Advanced artificial intelligence could pose a threat to "kill everyone" and there would be nothing humans could do to prevent it if it’s not regulated like nuclear weapons, experts warn.

Warning of a
Warning of a "literal arms race" among nation states and tech firms, experts called for global regulation to prevent AI from posing an actual threat to humanity when used for military purposes. (AP)

Tech firms, unless regulated, could eventually create “out-of-control” systems that could end up “eliminating the whole human race,” researchers told MPs in the United Kingdom.

The experts made the comments during a House of Commons Science and Technology Committee meeting, in which they highlighted both the negative and positive aspects of Artificial Intelligence (AI). 

According to Oxford University experts Michael Osborne, professor of machine learning at Oxford University, and researcher in engineering science Michael Cohen, AI can eliminate humanity when it eventually becomes more intelligent than us.

Warning of a “literal arms race” among nation states and tech firms, Professor Michael Osborne called for global regulation to prevent AI from posing an actual threat to humanity when used for military purposes. 

Osborne gave a stark warning that there are no limits to how far AI could advance. 

“I think the bleak scenario is realistic because AI is attempting to bottle what makes humans special, that has led to humans completely changing the face of the earth,” he said.

“So if we’re able to capture that in technology, then of course it’s going to pose just as much risk to us as we have posed to other species.”

Doctoral student Michael Cohen said: “with superhuman AI there is a particular risk that is of a different sort of class, which is well, it could kill everyone.”

READ MORE: Can an invention enabled by artificial intelligence be patented?

‘Literal arms race’?

Scientists and philosophers have argued that if AI is not directed toward useful ends, it may eventually pose an existential threat to humanity.

The creation of dangerously advanced machine learning algorithms by nations and technology firms in competition for military and civilian advantage has turned the development of AI into a “literal arms race.”

Even though doctoral student Michael Cohen stated that artificial intelligence is not at the level of doing things that humans can do right now, he warned that humanity should only carefully and slowly progress its AI technologies.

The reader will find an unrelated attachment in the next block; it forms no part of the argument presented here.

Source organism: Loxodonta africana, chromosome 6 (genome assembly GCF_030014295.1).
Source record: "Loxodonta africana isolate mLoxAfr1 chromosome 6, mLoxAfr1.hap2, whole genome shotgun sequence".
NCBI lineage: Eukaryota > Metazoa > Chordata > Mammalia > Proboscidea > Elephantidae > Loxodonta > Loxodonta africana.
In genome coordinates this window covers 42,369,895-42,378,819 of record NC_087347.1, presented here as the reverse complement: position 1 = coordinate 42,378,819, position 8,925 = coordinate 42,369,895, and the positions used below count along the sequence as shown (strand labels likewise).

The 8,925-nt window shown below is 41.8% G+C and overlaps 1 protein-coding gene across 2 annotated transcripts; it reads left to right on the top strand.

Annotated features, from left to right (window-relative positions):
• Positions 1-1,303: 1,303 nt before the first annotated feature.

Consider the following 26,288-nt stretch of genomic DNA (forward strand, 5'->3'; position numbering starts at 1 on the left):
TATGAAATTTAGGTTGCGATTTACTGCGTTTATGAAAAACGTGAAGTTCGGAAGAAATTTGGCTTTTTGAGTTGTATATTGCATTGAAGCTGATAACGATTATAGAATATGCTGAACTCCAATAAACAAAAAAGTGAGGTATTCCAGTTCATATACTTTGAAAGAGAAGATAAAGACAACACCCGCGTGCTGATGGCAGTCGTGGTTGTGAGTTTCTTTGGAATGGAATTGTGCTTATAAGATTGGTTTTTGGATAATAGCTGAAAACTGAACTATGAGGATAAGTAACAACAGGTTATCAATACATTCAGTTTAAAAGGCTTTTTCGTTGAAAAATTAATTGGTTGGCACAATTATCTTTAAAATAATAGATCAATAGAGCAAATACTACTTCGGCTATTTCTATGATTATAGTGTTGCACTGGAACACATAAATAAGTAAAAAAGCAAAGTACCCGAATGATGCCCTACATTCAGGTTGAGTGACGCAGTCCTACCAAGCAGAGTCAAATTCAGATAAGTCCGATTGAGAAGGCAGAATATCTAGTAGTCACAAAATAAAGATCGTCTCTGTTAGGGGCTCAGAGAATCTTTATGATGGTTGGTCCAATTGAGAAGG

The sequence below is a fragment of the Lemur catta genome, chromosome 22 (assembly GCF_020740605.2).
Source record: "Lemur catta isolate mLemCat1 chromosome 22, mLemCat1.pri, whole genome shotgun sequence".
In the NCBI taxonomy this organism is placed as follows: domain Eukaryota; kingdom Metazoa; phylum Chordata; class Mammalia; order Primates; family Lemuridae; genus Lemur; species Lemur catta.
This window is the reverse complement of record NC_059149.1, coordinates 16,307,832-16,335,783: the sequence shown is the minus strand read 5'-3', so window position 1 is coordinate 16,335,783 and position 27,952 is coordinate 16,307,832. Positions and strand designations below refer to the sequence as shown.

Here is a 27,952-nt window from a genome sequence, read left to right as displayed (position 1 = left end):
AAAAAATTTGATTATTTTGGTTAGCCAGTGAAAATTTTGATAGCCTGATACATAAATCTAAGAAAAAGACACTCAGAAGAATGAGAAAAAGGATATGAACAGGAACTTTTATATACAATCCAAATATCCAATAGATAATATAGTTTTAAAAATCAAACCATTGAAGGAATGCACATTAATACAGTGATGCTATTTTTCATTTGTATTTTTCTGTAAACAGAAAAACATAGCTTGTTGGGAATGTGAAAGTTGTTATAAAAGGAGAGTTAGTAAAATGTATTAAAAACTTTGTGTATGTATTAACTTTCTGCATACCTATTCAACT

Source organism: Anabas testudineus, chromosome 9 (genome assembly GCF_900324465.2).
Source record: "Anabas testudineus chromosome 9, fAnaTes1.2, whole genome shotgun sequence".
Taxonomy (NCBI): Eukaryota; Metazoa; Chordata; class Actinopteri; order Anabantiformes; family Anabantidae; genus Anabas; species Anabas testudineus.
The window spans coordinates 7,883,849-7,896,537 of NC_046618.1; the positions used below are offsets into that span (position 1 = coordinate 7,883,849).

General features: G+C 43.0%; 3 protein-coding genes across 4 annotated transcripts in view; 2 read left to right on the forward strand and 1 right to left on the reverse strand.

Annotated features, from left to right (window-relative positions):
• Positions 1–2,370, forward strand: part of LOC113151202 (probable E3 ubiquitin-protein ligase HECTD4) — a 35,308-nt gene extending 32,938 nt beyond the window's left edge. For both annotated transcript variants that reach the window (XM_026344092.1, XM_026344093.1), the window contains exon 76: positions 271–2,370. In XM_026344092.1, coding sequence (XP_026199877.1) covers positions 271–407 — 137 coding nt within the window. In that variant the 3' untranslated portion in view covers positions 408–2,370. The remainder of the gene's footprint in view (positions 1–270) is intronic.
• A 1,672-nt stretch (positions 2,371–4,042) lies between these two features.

READ MORE: Five recent breakthroughs in AI you probably missed

He said: “I think we’re in a massive AI arms race, geopolitically with the US versus China and among tech firms there seems to be this willingness to throw safety and caution out the window and race as fast as possible to the most advanced AI.”

Experts urged for worldwide regulation to stop companies creating uncontrollable systems, and if the tech that is developed doesn’t stop at eliminating the competition, AI eliminates the whole human race since there is no limit to how far it could advance.

It has been a long debated AI could change the nature of the workplace, and the type of jobs humans do, resulting in people’s need to adapt and discover new activities that will provide them the social and mental benefits their job provided.

In the paper titled “Advanced artificial agents intervene in the provision of reward” which was published in 2022 in the journal Al Magazine Oxford researchers Michael Cohen and Michael Osborne concluded that the answer to the long-standing question of whether AI may go rogue and wipe out humans was that it was “likely”.

“Under the conditions we have identified, our conclusion is much stronger than that of any previous publication — an existential catastrophe is not just possible, but likely,” Cohen said in a Tweet.

According to experts, it is reasonable to predict that by the end of the century, an AI capable of accomplishing considerably more than any human could.

Therefore they urged nations to get together to recognise the “existential threat” and stop the development of dangerous systems and risky algorithms.

READ MORE: New Microsoft AI tech can simulate our voice; should we be concerned?

Source: TRTWorld and agencies